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By the generosity of my brother Carlos and Charles Davis, a good friend, and my stepdaughter Adrienne's coordinating, I was able to acquire a device that is helping me walk. Appropriately enough the device's is called the WalkAide. It was designed to help people who suffered from drop foot a way to walk.
No longer would I have to accept my rigid, plastic and metal AFO (ankle foot orthosis) as the only option to walking that is available to me. Now I had a state of the art device that could facilitate my walking and not make it such a foreboding status to overcome. Also, it would free my ankle to exercise without the constraint of the hard plastic given by the AFO.
I wear it in conjunction with my AFO or some other brace because my ankle tends to roll over when it doesn't have any support. Thank God I have much flexibility in my ankle because otherwise I would've broken it on several occasions, long ago. When my ankle rolls over I ended up just standing on it, bent and fearful, waiting for somebody to rescue me. So I don't take any chances anymore, though with my softer braces I still have that concern, but I am very careful and always conscious of the fact that it could happen. The rigidity of the AFO is very safe in preventing my ankle from rolling.
When I am at home on even ground, most of the time barrier free, I walk around with my WA in my slippers, stocking feet, or just barefeet. But out in the bigger world where there is much uneven ground and many barriers I need my walking kit and that consists of my AFO, WA, and cane along with my size 12 Fila's, so that I am able to go anywhere for as long as my endurance lasts. I tried walking without my cane for a spell, and then I had a therapist tell me it wasn't safe and I agreed with her. I felt so much more secure with the cane that I understood I was just taking chances going rogue.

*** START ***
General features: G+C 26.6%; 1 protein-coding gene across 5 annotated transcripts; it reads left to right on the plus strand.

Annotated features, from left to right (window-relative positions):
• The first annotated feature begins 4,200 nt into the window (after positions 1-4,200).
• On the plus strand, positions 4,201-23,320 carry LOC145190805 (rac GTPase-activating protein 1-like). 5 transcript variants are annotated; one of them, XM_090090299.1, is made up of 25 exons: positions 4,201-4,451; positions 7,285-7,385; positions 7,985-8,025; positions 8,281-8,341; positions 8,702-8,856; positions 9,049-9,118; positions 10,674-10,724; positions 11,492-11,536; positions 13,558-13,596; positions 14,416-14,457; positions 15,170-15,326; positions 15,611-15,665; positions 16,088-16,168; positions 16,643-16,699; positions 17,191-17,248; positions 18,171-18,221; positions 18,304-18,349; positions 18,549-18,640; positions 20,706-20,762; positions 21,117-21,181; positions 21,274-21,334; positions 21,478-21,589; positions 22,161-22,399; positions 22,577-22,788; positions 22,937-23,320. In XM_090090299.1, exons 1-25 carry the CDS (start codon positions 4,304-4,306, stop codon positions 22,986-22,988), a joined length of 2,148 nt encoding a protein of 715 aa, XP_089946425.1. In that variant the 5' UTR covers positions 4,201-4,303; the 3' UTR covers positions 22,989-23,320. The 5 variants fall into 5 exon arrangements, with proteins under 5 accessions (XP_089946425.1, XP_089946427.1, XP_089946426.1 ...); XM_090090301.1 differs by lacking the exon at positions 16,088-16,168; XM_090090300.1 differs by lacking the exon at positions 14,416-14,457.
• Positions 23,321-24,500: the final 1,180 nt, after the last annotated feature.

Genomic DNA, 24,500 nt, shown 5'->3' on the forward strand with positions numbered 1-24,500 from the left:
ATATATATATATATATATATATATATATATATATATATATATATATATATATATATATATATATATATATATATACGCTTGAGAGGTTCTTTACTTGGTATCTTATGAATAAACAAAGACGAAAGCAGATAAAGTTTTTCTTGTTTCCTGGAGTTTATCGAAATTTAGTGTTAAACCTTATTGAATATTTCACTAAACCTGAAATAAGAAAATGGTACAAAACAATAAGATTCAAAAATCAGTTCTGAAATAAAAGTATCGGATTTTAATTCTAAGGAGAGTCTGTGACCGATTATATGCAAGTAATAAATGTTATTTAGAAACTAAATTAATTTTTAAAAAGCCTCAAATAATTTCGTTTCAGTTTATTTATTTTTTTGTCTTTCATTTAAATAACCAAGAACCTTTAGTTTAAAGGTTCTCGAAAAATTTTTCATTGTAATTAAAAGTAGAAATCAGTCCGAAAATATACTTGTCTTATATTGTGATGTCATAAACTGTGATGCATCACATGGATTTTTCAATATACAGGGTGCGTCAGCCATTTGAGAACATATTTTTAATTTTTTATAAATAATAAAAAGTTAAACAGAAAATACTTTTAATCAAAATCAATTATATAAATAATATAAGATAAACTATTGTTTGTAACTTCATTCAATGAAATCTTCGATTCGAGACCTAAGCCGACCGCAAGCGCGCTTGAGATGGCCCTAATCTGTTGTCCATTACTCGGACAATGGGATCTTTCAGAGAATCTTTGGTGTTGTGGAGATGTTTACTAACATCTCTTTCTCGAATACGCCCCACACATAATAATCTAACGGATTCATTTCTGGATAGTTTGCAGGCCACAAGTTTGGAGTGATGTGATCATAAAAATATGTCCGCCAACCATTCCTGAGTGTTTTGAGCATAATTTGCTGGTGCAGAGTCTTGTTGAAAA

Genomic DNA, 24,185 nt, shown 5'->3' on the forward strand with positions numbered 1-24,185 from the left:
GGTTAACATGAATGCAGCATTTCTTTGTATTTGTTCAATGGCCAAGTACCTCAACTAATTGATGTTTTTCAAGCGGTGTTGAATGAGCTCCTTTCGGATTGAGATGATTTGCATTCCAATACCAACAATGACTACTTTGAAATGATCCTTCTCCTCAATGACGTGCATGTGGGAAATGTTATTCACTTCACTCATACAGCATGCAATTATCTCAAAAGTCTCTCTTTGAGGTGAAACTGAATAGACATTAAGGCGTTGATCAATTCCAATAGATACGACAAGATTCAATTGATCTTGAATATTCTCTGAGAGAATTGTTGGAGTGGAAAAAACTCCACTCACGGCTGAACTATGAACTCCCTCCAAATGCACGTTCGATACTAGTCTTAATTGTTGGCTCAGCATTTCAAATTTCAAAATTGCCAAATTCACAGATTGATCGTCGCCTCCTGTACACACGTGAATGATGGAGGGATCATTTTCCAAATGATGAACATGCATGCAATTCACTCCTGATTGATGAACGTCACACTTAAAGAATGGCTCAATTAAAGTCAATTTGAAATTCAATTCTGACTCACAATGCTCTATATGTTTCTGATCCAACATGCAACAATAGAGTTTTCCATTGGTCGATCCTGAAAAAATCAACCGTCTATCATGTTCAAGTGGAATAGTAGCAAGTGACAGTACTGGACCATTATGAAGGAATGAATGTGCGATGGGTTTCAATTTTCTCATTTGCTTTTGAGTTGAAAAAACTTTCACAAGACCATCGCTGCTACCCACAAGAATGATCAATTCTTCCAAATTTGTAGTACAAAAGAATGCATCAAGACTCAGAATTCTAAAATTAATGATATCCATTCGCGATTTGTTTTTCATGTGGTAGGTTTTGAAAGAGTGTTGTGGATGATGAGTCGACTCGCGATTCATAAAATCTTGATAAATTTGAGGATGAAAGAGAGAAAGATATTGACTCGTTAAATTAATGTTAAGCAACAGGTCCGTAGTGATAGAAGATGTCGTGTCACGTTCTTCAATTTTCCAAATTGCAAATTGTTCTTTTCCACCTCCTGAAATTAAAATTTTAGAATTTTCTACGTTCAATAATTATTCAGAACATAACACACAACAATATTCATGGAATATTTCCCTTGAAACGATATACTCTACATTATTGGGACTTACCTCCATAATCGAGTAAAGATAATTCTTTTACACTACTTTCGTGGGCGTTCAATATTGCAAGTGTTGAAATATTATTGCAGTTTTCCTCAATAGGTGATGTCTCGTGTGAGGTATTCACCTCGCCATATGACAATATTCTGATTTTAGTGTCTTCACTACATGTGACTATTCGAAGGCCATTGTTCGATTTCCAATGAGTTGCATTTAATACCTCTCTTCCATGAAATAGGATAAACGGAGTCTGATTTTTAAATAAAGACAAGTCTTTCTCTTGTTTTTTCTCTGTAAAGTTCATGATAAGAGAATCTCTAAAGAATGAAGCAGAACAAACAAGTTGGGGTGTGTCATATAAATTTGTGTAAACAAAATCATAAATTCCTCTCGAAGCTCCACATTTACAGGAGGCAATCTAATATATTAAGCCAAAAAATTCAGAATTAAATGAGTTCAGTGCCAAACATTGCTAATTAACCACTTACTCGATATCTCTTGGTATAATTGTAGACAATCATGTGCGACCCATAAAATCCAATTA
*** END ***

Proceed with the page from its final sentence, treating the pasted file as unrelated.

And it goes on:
First thing in the morning I reach for my WA, try to use my right hand to steady it in place below my knee and fix the clasp on. Then I turn it on to one and a half on the dial and I'm ready to go usually to the bathroom. I have the updated version which is other than the Velcro strap design in the video which was made in 2009. The WA runs on a single AA battery that needs replacing approximately every two weeks, or when the beeping starts and that's a signal that the batteries are going.
I know what you are thinking, "why does he need two devices, the AFO and WA, that were designed to do the same thing." Well, I feel that the WA gives me the impetus to walk and of the AFO provides safety to my ankle. And with this combination I feel very confident in where I am going and what I am doing. Let me give you an example of a time where I did not have my AFO. I was in Taos, New Mexico walking in gravel, thinking I could get by on just my WA and impress my friends, when my ankle began to fold under me, and my friend had to rescue me many times, and after that trip I never left home without it.
The WA has been a godsend. When used in conjunction with the AFO it provides me the opportunity for safe, enjoyable walking. Not everybody may need to use the WA in conjunction with the AFO, that will depend on your circumstance. I'll explore more of the pros and cons behind the WA in future posts.